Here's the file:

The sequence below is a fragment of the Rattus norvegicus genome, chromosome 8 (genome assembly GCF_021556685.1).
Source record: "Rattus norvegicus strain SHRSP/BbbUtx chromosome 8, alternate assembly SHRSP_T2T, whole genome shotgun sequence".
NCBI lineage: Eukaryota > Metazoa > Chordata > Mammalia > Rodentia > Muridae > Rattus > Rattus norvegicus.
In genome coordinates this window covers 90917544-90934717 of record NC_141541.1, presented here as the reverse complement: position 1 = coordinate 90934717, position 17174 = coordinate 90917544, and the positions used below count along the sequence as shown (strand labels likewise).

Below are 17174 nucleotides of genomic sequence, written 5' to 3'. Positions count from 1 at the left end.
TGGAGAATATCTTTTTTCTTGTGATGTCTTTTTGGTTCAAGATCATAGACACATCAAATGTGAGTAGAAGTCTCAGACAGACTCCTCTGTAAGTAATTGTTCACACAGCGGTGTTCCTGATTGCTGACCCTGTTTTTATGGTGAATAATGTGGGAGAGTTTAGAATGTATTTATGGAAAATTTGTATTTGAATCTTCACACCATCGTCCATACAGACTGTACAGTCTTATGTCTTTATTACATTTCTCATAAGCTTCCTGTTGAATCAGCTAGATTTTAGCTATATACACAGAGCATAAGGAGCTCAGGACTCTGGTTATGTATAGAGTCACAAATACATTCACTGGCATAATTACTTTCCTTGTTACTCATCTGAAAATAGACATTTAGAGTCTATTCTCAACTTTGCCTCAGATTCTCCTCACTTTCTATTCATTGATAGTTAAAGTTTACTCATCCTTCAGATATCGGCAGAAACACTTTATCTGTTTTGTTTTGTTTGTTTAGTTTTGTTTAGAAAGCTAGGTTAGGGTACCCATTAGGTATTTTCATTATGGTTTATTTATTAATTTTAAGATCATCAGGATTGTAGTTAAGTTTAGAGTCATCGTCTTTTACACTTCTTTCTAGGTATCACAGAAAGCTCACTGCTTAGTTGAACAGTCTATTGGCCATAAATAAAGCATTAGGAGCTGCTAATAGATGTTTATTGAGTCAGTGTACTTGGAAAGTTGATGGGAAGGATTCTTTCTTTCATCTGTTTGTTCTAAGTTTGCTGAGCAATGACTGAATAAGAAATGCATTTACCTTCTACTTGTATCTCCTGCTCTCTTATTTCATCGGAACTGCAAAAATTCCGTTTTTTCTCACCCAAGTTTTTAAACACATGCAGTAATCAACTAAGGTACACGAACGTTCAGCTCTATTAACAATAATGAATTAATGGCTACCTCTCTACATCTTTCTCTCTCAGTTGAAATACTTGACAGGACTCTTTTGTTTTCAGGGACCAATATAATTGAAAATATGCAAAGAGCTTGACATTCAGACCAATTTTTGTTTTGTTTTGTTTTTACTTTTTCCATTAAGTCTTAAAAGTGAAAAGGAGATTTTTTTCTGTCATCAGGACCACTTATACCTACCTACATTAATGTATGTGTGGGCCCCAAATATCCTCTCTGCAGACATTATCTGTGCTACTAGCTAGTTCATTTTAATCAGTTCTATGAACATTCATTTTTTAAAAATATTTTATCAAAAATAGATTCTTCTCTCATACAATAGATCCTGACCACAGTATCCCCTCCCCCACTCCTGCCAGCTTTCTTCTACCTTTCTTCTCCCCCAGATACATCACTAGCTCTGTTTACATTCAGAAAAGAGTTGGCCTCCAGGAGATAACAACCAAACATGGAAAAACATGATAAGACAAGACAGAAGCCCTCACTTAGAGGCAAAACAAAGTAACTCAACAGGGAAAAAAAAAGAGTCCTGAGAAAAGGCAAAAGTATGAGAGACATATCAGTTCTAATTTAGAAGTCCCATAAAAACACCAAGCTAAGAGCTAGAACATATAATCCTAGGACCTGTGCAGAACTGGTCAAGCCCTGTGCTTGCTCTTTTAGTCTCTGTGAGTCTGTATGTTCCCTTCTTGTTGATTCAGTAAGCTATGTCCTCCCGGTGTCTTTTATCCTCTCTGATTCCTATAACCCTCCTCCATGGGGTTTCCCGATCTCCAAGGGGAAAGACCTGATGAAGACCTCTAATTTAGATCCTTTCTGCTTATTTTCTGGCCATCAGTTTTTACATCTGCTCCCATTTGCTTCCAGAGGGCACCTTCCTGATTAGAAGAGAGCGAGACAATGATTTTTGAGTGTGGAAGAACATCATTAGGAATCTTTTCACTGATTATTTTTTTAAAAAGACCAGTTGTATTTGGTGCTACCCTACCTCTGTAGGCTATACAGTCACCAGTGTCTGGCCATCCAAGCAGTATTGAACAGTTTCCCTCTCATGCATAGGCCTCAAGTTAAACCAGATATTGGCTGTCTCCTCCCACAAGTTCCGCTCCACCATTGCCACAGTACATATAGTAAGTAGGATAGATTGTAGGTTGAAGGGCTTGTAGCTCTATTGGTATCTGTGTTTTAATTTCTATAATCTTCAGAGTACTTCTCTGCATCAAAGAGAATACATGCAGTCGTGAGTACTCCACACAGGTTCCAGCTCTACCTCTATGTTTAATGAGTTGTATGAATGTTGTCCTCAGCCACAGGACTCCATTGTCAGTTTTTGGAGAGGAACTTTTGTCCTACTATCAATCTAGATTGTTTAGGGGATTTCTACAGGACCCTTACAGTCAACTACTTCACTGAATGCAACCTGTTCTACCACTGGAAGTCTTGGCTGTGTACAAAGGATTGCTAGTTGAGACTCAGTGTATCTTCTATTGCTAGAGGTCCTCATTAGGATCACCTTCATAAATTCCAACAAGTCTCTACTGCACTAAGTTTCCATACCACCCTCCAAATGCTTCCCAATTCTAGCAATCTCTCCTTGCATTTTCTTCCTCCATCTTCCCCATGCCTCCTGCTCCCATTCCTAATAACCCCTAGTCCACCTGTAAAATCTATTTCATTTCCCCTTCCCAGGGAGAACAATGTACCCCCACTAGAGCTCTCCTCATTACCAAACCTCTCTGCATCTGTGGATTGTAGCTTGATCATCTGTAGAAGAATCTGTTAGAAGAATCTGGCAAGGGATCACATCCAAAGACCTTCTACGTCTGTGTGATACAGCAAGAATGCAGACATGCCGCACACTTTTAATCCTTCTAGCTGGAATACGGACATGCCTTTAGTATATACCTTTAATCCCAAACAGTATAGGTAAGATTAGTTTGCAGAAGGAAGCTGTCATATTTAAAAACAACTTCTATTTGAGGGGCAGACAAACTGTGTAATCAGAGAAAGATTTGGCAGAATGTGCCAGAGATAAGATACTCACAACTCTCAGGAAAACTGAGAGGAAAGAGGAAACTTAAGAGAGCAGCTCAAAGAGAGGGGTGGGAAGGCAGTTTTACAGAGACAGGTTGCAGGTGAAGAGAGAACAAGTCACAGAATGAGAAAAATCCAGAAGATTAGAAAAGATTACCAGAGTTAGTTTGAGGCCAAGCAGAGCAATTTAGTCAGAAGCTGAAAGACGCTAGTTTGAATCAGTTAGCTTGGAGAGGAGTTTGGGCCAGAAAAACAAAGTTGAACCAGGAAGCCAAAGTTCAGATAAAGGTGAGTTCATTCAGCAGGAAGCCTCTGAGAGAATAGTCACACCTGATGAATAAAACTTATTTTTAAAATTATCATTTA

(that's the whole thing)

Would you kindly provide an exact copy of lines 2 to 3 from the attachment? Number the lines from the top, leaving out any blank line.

Source record: "Rattus norvegicus strain SHRSP/BbbUtx chromosome 8, alternate assembly SHRSP_T2T, whole genome shotgun sequence".
NCBI lineage: Eukaryota > Metazoa > Chordata > Mammalia > Rodentia > Muridae > Rattus > Rattus norvegicus.